The last two Lt. Governors with education backgrounds were GOP; next could be a powerhouse Democrat

By: - September 2, 2022 7:00 am

Charlie Crist and Karla Hernández-Mats. Aug. 24, 2022. Screenshot of a promo for the Democratic gubernatorial campaign.

When Democratic gubernatorial candidate Charlie Crist picked his running mate last weekend — educator and teacher union president Karla Hernández-Mats — it wasn’t going to be the usual lieutenant governor.

The last two lieutenant governors with an education background were Republicans. This time, it could be a Democrat.

Democratic gubernatorial candidate Charlie Crist chose United Teachers of Dade President Karla Hernández-Mats as his lieutenant governor on Aug. 27, 2022. Credit: Screenshot/Twitter, Charlie Crist campaign

In fact, Hernández-Mats could become the first Democratic lieutenant governor in Florida with an extensive education background.

At a time where public school classrooms have become a tumultuous political arena, who winds up as second in command in the executive office could have an impact on future education policies, especially if the lieutenant governor is an educator with on-the-ground knowledge.

“I think what’s also really powerful about this pick … is this idea that education is going to be a key issue in this election,” said Andrew Spar, president of the statewide teacher union called the Florida Education Association.

Keep in mind that Crist himself was a former Education Commissioner, from January 2001 to 2003.

Raging political fire in FL classrooms

Crist’s choice in Hernández-Mats reflects the raging political fire that is occurring in Florida classrooms, as Gov. Ron DeSantis and other Republicans have turned public education into an arena to divide school communities and act out their conservative priorities.

Some teachers appreciate the policies DeSantis’ has put forward, but other feel they are not being appreciated or respected by the governor.

Andrew Spar, president of the Florida Education Association. Credit: FEA Officer portrait.

“You have one candidate who’s been out there undermining teachers, demeaning teachers, bashing teachers, and then you have another candidate who said, ‘I’m going to put a teacher on the ballot,” Spar continued.

“And I think that, in and of itself, is an incredible framework — for which the conversation around public education and the future around public education is going to be had here in the state of Florida,” he said.

From limiting classroom instruction on race and American history, banning certain discussions of LGBTQ+ matters and attempting to influence locally elected school boards, DeSantis has played a role in moving the political spotlight onto education.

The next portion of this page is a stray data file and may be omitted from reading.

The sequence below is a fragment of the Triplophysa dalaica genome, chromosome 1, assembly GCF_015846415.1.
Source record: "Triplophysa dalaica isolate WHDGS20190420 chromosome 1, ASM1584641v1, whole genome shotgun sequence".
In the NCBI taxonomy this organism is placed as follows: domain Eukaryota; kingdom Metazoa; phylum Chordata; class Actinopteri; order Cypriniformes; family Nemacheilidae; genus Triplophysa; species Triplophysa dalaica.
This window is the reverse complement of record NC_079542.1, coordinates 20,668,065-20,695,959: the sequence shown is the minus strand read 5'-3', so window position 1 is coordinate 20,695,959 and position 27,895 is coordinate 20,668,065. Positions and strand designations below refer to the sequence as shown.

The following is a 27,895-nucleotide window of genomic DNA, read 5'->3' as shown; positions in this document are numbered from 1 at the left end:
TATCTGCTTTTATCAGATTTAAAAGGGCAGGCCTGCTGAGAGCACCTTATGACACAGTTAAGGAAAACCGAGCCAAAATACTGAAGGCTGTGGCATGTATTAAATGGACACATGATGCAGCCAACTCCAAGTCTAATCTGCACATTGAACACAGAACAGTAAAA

And that’s been just the K-12 system. The DeSantis administration has made major changes to higher education as well, including implementing five-year performance reviews for tenured professors and putting out a poorly-responded survey measuring so-called “intellectual freedom and viewpoint diversity.”

Andrew Gothard, president of the United Faculty of Florida, stressed the importance of having someone in the lieutenant governor’s office who is familiar with today’s political climate in education.

J. Andrew Gothard, president of United Faculty of Florida. Credit: UFF.

“While we’ve had previous leaders who had experience in education in these kinds of positions, it’s really important that we have a lieutenant governor now who knows the day-to-day working and learning conditions are for Florida’s K-12 and university and college students,” Gothard said. “Because we’re seeing a lot of really punitive policies coming down from Governor DeSantis and his supporters. We’re seeing a lot of attempts to punish local students and local faculty for just trying to do their jobs.”

But with about two months out from the general election, Crist will have to convince Floridians to support his education policies instead of DeSantis’ agenda.

Which is where his lieutenant governor pick comes in.

Karla Hernández-Mats is currently the president of the United Teachers of Dade, a teacher union representing educators in the Miami-Dade County School District. She is a first-generation American of Honduran descent, and taught in Florida classrooms for more than 10 years, according to her bio on the American Federation of Teachers website.

She also speaks Spanish, which is a big benefit in the goal of reaching as many Floridians as possible.

“This is the perfect role for her,” Rep. Kevin Chambliss told the Phoenix. He is a Democrat who represents part of Miami-Dade County, and said that he interacted with Hernández-Mats as a congressional aide before he was a state representative.